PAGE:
The problem for all designers was that food and gas were not the only things rationed.  The war effort imposed limits on the yardage that could be used for garments, the amount of trim you could use, the fibers you could make into civilian clothing (a lot of rayon was used) and even the cut of a skirt or suit.  A skirt hem could be only 2” deep, for instance, and only so many inches in circumference.  Pockets and belt loops were not allowed.  Belts could be only an inch and a half wide.  The allowed circumference for a skirt hem was fairly generous here in the United States (it could be 70”) but most skirts were narrower.  People wanted it to be evident that they were complying with the regulations and helping with the war effort. 

In this P.B. Oakley photograph the women are pointing to their legs to indicate that they are going without stockings.  Nylon also went to the war effort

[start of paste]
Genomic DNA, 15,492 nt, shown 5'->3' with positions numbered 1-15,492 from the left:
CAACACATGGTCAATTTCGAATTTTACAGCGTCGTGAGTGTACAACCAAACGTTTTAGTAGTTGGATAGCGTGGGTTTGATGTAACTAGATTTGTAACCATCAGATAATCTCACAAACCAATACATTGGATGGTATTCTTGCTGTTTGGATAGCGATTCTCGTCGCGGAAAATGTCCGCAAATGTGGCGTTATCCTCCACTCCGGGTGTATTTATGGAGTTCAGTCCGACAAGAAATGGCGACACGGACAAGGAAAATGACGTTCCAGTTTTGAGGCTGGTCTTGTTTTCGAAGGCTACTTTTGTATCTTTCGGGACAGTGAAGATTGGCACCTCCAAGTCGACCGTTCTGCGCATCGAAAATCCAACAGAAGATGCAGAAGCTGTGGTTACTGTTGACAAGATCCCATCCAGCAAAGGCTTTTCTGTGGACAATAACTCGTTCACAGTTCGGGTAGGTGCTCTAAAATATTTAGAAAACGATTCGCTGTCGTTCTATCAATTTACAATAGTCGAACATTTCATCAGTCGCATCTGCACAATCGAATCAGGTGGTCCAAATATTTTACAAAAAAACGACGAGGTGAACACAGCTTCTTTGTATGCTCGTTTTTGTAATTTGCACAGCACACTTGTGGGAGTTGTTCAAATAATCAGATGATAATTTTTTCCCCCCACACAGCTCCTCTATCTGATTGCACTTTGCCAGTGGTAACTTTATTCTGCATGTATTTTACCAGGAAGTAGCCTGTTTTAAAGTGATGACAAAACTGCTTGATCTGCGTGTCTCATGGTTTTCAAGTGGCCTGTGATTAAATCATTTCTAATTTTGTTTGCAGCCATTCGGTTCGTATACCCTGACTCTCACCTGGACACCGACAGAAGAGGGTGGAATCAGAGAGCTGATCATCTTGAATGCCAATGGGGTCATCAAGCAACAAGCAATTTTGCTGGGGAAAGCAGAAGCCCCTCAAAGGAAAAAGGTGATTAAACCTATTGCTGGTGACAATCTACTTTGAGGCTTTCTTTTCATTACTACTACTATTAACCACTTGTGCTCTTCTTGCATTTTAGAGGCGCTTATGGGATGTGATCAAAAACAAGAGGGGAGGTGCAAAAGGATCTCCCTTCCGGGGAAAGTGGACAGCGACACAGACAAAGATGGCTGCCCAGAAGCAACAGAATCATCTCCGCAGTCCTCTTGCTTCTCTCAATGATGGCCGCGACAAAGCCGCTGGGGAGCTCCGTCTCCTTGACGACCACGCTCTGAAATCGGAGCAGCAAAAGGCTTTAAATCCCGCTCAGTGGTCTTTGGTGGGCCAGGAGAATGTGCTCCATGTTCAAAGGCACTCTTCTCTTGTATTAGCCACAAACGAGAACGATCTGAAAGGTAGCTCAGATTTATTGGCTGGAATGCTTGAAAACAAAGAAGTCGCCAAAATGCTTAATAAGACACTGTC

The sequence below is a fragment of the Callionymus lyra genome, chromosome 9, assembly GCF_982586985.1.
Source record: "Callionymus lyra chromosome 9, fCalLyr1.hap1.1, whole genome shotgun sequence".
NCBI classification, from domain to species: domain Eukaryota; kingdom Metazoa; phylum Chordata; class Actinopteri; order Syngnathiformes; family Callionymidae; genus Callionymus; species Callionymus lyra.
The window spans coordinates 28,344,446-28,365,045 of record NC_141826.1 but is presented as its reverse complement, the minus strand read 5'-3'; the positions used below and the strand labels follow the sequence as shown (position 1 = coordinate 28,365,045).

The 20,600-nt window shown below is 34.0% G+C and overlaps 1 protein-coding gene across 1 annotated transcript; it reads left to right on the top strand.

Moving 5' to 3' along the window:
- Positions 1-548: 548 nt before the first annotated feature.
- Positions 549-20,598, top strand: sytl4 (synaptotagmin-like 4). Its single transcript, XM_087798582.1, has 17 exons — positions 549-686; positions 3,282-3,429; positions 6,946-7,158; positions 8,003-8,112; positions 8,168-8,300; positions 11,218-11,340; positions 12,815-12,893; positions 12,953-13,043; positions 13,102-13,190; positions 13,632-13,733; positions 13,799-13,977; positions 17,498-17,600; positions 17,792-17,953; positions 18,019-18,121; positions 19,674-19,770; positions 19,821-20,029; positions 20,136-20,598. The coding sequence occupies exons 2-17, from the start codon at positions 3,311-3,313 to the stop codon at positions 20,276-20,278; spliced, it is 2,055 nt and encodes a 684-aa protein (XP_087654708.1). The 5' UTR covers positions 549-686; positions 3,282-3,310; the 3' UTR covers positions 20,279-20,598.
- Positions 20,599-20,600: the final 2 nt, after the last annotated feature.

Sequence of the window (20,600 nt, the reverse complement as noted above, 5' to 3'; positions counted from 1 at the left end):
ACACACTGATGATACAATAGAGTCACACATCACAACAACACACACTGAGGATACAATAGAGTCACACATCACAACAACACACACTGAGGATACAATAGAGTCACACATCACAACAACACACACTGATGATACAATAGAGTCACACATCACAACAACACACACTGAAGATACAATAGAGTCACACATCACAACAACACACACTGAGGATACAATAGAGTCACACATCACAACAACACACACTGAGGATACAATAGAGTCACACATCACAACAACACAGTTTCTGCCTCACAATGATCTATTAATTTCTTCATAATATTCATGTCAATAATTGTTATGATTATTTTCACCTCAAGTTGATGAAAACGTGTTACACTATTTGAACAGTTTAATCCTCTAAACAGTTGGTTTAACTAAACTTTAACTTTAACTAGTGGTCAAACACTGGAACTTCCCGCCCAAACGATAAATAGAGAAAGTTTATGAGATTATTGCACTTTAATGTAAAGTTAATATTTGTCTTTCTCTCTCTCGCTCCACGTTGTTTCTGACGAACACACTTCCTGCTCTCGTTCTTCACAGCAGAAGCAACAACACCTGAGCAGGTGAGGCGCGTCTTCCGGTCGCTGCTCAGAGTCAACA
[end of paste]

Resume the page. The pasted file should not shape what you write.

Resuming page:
While fashion was marking time in some ways, it was also expanding a few options for women.  With men gone into the service, many women filled their roles in manufacturing.  The new work demanded appropriate clothing.  It meant that for the first time, large numbers of women got used to wearing pants, overalls, and coveralls.  Turbans, scarves, and snoods appeared first in the factories as women wore them to keep long hair out of machinery.  Soft loafers or moccasins were worn to work on aircraft to prevent dents and scratches on the metal.  Comfortable, functional work styles tended to migrate into women’s off-duty hours. 

P.B. Oakley photograph of women training to run machinery